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25 Worlds Weirdest Animals
The Emperor Tamarin is a primate supposedly named for its similarity with the German emperor Wilhelm II. The name started as a joke, but stuck and became the official scientific name.
This tamarin is found in the southwest Amazon Basin, east Peru, north Bolivia and in the west Brazilian states of Acre and Amazonas. The primate inhabits tropical rain forests, living deep in the forest and in open tree-covered areas.
They're predominantly grey with yellowish speckles on their chest. The hands and feet are black and the tail is brown. The most notable feature is its long white mustache, extending to the sides beyond its shoulders. They reach to a length of 9.5 to 10.5 inches (24 to 26 centimeters), with a 14 inch (35 centimeter) long tail, and weigh approximately 11 to 14 ounces (300 to 400 grams).
White-faced Saki Monkey
The White-faced Saki is a type of New World monkey found in Brazil, French Guiana, Guyana, Suriname, and Venezuela. They feed mostly on fruits, but also nuts, seeds, and insects.
Tapirs are large browsing mammals, roughly pig-like in shape, with short, prehensile snouts -- able to take hold of things, especially by wrapping around them. They inhabit jungle and forest regions of South America, Central America, and Southeast Asia and considered endangered or vulnerable.
Size varies between species, but most tapirs are about 7 feet (2 meters) long, stand about 3 feet (1 meter) high at the shoulder, and weigh between 330 to 700 pounds (150 and 300 kilograms). They range in color from reddish-brown to grey to nearly black, with the exceptions of the Malayan Tapir -- which has a white saddle-shaped marking on its back -- and the Mountain Tapir -- which has longer, wooly fur.
The Sun Bear is primarily found in the tropical rainforests of Southeast Asia. They stand approximately 4 feet (1.2 meters) in length, and the smallest of the bear family. It's often called the dog bear because of its small stature. The typical Sun Bear weighs less than 145 pounds (65 kilograms).
Primarily nocturnal creatures, the Sun Bear rests during the day on lower limbs not far above the ground, spending much of its time in trees. Hunting of nuisance bears is a major cause for recent decline in population, as well as poaching for its fur and use in Chinese medicine.
Hagfish are marine vertebrates, with some debate as to whether they're strictly fish. Their unusual feeding habits and slime-producing capabilities have led to the hagfish being dubbed as the most 'disgusting' of all sea creatures.
Hagfish are long worm-shaped creatures that exude copious amounts of a sticky slime or mucus. When captured and held by the tail, they escape by secreting the fibrous slime, which turns into a thick and sticky gel when combined with water. They clean themselves off by tying in an overhand knot which works its way from the head to the tail of the animal, scraping off the slime as it wriggles.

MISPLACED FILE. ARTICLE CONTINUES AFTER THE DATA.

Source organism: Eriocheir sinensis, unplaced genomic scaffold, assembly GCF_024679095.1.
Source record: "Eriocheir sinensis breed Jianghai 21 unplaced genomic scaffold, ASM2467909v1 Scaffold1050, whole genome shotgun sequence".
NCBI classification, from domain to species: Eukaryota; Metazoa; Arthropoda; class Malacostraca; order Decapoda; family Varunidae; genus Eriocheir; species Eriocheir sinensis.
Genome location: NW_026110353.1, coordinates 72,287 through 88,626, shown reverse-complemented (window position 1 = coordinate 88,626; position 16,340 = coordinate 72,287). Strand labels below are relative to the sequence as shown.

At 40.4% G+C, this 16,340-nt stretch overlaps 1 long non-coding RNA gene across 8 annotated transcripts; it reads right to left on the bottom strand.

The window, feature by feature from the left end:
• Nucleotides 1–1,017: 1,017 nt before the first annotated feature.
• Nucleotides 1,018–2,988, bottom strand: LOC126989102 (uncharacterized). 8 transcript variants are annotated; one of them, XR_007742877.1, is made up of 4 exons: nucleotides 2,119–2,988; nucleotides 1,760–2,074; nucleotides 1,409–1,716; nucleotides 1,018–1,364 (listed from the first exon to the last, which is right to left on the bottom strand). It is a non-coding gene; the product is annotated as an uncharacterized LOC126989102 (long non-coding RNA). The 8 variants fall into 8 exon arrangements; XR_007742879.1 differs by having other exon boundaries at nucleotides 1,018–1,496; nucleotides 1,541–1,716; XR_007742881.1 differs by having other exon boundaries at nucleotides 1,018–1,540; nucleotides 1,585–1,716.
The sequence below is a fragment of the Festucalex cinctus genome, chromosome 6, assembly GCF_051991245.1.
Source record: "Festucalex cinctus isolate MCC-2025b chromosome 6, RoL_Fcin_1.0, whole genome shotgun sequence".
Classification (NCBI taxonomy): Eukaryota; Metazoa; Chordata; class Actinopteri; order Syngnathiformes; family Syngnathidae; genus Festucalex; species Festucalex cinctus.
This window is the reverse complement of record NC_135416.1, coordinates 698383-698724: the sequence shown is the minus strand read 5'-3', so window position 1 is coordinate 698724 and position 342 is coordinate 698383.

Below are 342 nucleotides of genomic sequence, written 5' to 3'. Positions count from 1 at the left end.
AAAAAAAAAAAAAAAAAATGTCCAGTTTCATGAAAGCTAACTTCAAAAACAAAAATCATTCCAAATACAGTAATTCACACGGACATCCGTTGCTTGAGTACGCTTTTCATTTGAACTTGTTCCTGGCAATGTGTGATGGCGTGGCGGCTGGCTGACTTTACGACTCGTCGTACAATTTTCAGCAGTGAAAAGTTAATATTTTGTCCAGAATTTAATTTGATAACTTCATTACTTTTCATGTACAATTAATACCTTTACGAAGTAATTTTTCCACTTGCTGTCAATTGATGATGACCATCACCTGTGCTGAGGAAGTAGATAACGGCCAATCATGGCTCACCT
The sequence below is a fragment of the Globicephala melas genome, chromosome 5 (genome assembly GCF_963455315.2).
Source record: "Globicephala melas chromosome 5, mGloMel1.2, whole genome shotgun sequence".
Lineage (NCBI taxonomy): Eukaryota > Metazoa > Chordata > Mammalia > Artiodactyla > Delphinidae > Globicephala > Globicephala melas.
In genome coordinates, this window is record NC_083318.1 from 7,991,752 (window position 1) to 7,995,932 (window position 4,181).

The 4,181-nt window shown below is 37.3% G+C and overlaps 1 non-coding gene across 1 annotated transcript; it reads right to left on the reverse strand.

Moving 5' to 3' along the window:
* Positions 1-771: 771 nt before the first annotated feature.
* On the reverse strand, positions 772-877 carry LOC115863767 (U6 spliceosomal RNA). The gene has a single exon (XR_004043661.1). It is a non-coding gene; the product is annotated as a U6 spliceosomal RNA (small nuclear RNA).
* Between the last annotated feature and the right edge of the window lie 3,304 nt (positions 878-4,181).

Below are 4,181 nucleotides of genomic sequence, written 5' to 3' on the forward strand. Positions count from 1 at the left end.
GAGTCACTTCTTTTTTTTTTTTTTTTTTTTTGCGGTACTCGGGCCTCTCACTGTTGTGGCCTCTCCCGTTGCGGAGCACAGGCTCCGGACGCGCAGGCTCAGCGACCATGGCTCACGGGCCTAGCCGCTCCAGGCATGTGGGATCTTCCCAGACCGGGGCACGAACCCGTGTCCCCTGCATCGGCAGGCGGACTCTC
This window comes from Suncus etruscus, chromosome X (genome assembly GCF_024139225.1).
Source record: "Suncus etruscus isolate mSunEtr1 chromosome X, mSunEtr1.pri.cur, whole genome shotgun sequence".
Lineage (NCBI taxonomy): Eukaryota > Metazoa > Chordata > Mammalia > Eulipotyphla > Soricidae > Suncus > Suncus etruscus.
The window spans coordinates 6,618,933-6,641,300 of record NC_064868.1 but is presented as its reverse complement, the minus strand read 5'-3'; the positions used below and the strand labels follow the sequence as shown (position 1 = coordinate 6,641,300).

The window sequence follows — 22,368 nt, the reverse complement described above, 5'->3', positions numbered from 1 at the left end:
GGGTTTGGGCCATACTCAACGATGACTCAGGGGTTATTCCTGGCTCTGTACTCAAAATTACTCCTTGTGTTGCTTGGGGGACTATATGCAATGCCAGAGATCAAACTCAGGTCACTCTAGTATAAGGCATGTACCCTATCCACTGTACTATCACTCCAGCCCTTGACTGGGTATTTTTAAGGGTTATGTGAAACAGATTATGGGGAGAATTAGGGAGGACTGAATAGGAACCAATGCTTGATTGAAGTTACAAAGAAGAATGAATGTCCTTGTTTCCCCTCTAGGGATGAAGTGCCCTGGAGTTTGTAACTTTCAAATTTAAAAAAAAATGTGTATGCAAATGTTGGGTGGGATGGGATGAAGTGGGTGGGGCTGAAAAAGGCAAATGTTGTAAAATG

Hagfish have elongated, 'eel-like' bodies, and paddle-like tails. Colors vary by species, ranging from pink to blue-grey, and may have black or white mottling. The eyes may be non-functional or absent. With no true fins or jaws, they have six barbels around their mouths and a single nostril. They have a pair of horizontally moving structures with tooth-like projections for pulling off food. They average 18 inches (45 centimeters) in length.
Hagfish enter both living and dead fish, feeding on the insides. They often enter through the openings of the mouth, gills or anus. They tend to be quite common in their range, sometimes becoming a nuisance to fishermen by devouring the catch before it can be pulled to the surface.
The Star-nosed Mole is a small North American mole found in eastern Canada and the north-eastern United States
It lives in wet lowland areas and eats small invertebrates, aquatic insects, worms and mollusks. As avid swimmers, they forage along the bottoms of streams and ponds. They dig shallow surface tunnels for foraging, and oftentimes the tunnels exit underwater. They remain active in winter, having been observed tunneling through the snow and swimming in ice-covered streams.
The Star-nosed Mole is covered in thick blackish brown water-repellent fur with large scaled feet. The long thick tail appears to function as a fat storage reserve for the spring breeding season. Adults are 6 to 8 inches (15 to 20 centimeters) in length, weighing about 2 ounces (55 grams). Their most distinctive feature is a circle of 22 mobile, pink, fleshy tentacles at the end of its snout, used to identify food by touch.
The Proboscis Monkey -- also known as Long-nosed Monkey -- is a reddish-brown arboreal Old World monkey.
Its most distinctive trait is the male's large protruding nose. The purpose of its large shnoz is unclear, but it's been suggested that it's a result of sexual selection. The female Proboscis Monkey prefers big-nosed males.
Males are much larger than females, reaching 28 inches (72 centimeters) in length, with tails up to 29 inches, and weighing up to 53 pounds (24 kilograms). Females are up to 24 inches (60 centimeters) long, weighing up to 26 pounds (12 kilograms).
The Proboscis Monkey has a large belly as a result of its diet. Its digestive system releases a lot of gas, resulting in the monkey's 'bloated' bellies.